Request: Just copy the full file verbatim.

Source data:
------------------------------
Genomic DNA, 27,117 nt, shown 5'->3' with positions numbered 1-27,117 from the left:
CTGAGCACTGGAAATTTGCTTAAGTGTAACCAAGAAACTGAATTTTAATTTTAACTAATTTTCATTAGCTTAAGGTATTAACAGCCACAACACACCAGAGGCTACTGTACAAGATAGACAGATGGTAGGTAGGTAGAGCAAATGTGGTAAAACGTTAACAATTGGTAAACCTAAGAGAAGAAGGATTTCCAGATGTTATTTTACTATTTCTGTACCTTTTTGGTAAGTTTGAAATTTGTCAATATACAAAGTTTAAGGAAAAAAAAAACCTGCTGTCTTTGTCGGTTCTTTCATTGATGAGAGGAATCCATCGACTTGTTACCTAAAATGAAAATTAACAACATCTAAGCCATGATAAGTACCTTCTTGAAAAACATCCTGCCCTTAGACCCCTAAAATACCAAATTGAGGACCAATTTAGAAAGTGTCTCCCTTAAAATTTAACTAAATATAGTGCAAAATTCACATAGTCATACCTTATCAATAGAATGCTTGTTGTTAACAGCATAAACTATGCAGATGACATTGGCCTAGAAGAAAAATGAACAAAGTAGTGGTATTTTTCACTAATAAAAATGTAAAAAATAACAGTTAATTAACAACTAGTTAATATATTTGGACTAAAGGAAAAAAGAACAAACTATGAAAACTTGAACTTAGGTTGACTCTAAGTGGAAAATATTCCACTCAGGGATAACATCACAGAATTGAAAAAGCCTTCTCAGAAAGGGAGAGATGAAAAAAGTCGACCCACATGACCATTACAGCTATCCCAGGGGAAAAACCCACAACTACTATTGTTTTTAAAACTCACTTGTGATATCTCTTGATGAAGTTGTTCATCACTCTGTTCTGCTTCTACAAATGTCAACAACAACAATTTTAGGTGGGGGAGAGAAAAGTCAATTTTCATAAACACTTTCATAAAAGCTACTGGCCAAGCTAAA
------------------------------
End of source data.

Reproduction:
Genomic DNA, 27,117 nt, shown 5'->3' with positions numbered 1-27,117 from the left:
CTGAGCACTGGAAATTTGCTTAAGTGTAACCAAGAAACTGAATTTTAATTTTAACTAATTTTCATTAGCTTAAGGTATTAACAGCCACAACACACCAGAGGCTACTGTACAAGATAGACAGATGGTAGGTAGGTAGAGCAAATGTGGTAAAACGTTAACAATTGGTAAACCTAAGAGAAGAAGGATTTCCAGATGTTATTTTACTATTTCTGTACCTTTTTGGTAAGTTTGAAATTTGTCAATATACAAAGTTTAAGGAAAAAAAAAACCTGCTGTCTTTGTCGGTTCTTTCATTGATGAGAGGAATCCATCGACTTGTTACCTAAAATGAAAATTAACAACATCTAAGCCATGATAAGTACCTTCTTGAAAAACATCCTGCCCTTAGACCCCTAAAATACCAAATTGAGGACCAATTTAGAAAGTGTCTCCCTTAAAATTTAACTAAATATAGTGCAAAATTCACATAGTCATACCTTATCAATAGAATGCTTGTTGTTAACAGCATAAACTATGCAGATGACATTGGCCTAGAAGAAAAATGAACAAAGTAGTGGTATTTTTCACTAATAAAAATGTAAAAAATAACAGTTAATTAACAACTAGTTAATATATTTGGACTAAAGGAAAAAAGAACAAACTATGAAAACTTGAACTTAGGTTGACTCTAAGTGGAAAATATTCCACTCAGGGATAACATCACAGAATTGAAAAAGCCTTCTCAGAAAGGGAGAGATGAAAAAAGTCGACCCACATGACCATTACAGCTATCCCAGGGGAAAAACCCACAACTACTATTGTTTTTAAAACTCACTTGTGATATCTCTTGATGAAGTTGTTCATCACTCTGTTCTGCTTCTACAAATGTCAACAACAACAATTTTAGGTGGGGGAGAGAAAAGTCAATTTTCATAAACACTTTCATAAAAGCTACTGGCCAAGCTAAA